And if anybody had known about it, over the past week and a half, that might have made a significant difference all over the country in terms of who was able to get a test. But you know, oh, well, did we forget to tell you we did that?

When we started this epidemic, it was the CDC, it was scientists at the CDC, who were giving daily briefings about coronavirus. And remember, the president shut that down because he decided they were being way too alarmist and clearly he decided he wanted to do those things himself. So, we don`t have daily CDC briefings. All other health crisis of this magnitude, I guess we haven`t had one of this magnitude but ones of less magnitude than this, you would expect to hear from health officials that day, and now we hear from the president and whoever else he likes that day, because he shut down the CDC briefings.

Maybe if we were hearing from the CDC, from scientists on a daily basis, instead of from the drink the Lysol artist at the White House, we would have heard about the CDC`s new official list of symptoms and our epidemic would have had a different course over the past week and a half.

That said, the CDC and OSHA, the Occupational Safety and Health Administration, they did, this weekend, release new guidelines or meat processing plants. Ah, you might have seen this full page ad in a number of newspapers this weekend ahead of Tyson Foods, one of the meatpacking companies in this country warning that the food supply chain is breaking and talking about how much Tyson is doing to protect their workers so please, please, please, can they keep their plants open?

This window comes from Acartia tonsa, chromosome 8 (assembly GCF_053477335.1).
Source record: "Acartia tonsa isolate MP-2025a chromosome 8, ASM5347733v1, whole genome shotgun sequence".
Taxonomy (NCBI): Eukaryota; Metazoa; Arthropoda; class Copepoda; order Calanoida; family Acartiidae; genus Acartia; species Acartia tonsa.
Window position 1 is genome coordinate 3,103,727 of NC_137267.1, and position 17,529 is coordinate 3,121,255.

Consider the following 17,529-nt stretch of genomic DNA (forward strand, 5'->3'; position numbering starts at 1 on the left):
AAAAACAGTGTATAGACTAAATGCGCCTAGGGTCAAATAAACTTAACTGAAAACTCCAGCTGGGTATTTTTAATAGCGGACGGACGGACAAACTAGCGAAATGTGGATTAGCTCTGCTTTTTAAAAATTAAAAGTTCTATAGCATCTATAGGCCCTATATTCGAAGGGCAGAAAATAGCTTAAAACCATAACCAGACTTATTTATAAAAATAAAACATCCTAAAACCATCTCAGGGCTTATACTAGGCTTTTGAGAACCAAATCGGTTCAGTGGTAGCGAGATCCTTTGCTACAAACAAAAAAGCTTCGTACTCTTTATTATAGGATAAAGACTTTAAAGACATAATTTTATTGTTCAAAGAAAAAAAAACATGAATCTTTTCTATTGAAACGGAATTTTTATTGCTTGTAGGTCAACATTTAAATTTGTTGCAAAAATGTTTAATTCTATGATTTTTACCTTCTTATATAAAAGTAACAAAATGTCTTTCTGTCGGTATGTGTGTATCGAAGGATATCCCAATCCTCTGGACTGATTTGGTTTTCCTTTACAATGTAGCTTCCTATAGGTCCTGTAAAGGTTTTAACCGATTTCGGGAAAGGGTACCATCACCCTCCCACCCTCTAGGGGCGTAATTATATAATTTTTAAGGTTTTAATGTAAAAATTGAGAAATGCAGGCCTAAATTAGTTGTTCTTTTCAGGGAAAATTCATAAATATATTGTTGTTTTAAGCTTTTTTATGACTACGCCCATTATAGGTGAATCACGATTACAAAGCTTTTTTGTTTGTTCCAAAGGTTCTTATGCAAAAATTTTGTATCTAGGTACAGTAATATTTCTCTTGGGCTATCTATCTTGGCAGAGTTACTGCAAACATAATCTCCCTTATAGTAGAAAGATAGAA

It seems good but CDC and OSHA are finally giving advice, giving meatpacking plants advice on how to stay open without infecting all of their workers, which they`ve been doing very efficiently from the start of the epidemic. Thousands of meat processing employees have been infected since the start of this epidemic, thousands of them. But it`s important to note that even though the CDC and OSHA has now put out guidelines for meat processing plants, they just came out yesterday, why did they wait so long? I don`t know.

But they did put out these guidelines as of yesterday. And the guidelines are purely voluntary. The Trump administration could make these CDC guidelines for meat processing plants, it could make them mandatory. The department of labor could just tell meatpacking plants these guidelines are required you have to follow them.